Experience You Need. Results You Want.

Summer traffic jams could lead to tickets or worse

| Jul 22, 2021 | Criminal Defense |

There is nothing that feels more out of your control than dealing with a serious traffic jam on your way to work or home from a busy day. Depending on how you’re feeling, the traffic jam might be welcome relief where you get a few minutes to breathe and relax, or it could be infuriating as you try to beat a deadline.

Regardless of how you’re feeling in that moment, speeding, weaving in and out of traffic and otherwise acting recklessly is a bad idea. Not only will you increase your risk of a collision, but you’ll also draw attention to yourself and potentially end up with a traffic ticket (or worse).

What makes traffic jams so dangerous?

One of the biggest issues with traffic jams is that they cause stop-and-go traffic. People are lulled into a false sense of security and may start talking on their phones or getting distracted in other ways.

Someone who has a low tank of gas might start to feel anxious and look for ways to get around traffic, such as speeding through the shoulder (which should only be used by emergency personnel). Someone else might creep up on another vehicle only to accidentally cause a rear-end collision due to distractions.

Still worse are people who become enraged by the traffic jam, because they may become aggressive. They could honk or beep until people let them over, weave back and forth between lanes of slow-moving traffic and push their way in where other drivers were not willing to let them move over. These actions, if they’re caught, could result in a reckless driving citation.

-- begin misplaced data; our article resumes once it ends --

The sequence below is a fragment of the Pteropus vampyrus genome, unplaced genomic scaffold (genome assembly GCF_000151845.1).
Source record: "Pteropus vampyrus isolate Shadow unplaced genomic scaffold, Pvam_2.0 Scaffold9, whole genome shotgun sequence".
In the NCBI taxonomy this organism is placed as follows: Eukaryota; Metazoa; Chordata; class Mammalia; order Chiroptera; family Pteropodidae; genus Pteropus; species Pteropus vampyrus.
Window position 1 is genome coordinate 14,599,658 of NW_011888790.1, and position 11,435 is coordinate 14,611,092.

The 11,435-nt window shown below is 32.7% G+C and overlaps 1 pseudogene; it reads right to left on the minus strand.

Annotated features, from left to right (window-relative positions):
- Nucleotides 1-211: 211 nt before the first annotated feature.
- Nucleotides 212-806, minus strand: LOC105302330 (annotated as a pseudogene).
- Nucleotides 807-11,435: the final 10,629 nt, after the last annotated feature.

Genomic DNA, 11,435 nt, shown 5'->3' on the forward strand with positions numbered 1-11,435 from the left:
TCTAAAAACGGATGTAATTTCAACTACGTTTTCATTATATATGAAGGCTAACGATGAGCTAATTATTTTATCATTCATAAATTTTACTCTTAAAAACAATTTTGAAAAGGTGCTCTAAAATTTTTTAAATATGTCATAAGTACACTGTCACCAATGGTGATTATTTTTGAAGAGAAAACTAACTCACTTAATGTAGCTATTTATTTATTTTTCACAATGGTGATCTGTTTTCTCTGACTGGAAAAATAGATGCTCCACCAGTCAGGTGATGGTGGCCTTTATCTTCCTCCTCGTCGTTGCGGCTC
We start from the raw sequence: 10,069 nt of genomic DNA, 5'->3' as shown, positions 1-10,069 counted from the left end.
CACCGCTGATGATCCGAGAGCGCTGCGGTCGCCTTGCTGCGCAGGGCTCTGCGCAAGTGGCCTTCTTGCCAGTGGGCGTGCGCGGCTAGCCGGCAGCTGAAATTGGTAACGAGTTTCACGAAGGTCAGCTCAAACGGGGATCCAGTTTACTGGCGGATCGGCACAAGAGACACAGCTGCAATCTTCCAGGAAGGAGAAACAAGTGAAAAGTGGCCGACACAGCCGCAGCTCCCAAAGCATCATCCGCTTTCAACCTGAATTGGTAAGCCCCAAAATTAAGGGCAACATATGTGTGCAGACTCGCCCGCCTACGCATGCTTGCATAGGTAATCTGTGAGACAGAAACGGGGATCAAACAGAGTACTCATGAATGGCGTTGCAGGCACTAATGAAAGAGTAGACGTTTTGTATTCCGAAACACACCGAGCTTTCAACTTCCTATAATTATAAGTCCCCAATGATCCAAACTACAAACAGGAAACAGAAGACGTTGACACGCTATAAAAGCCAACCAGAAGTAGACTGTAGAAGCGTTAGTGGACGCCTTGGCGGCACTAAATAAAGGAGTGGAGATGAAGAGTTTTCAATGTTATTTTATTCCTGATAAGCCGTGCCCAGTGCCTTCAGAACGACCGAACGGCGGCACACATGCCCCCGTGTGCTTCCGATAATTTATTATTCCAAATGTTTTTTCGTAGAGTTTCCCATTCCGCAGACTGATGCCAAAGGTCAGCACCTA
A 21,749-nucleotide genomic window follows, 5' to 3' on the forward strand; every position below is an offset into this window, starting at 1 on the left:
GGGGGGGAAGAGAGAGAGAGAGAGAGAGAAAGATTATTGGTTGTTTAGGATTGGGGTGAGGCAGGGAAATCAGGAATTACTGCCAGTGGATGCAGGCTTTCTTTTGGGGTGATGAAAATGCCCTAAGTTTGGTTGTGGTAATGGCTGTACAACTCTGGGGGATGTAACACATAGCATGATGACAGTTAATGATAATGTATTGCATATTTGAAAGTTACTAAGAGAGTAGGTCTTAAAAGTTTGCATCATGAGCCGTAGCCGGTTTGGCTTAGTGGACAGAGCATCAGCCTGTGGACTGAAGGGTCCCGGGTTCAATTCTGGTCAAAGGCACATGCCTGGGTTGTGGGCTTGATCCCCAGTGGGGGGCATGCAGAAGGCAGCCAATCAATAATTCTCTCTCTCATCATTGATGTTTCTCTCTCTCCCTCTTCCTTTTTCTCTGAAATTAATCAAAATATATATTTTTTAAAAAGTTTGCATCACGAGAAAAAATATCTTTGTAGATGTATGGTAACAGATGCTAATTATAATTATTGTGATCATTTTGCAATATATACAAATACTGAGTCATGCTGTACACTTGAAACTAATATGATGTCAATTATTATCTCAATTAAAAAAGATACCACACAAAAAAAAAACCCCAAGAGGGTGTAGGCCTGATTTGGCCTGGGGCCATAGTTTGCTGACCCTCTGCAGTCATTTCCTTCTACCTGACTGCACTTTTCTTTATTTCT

Your behavior on the road can influence your right to retain your license and drive your vehicle. If you do get stopped for speeding, using the shoulder of the road, road rage or other offenses, make sure that you cooperate but stay quiet about what happened. You have an opportunity to defend yourself, so you shouldn’t discuss anything extra with police without understanding your legal rights and what you’re obligated to say or do. If you are ticketed, you can appear in court to contest the ticket.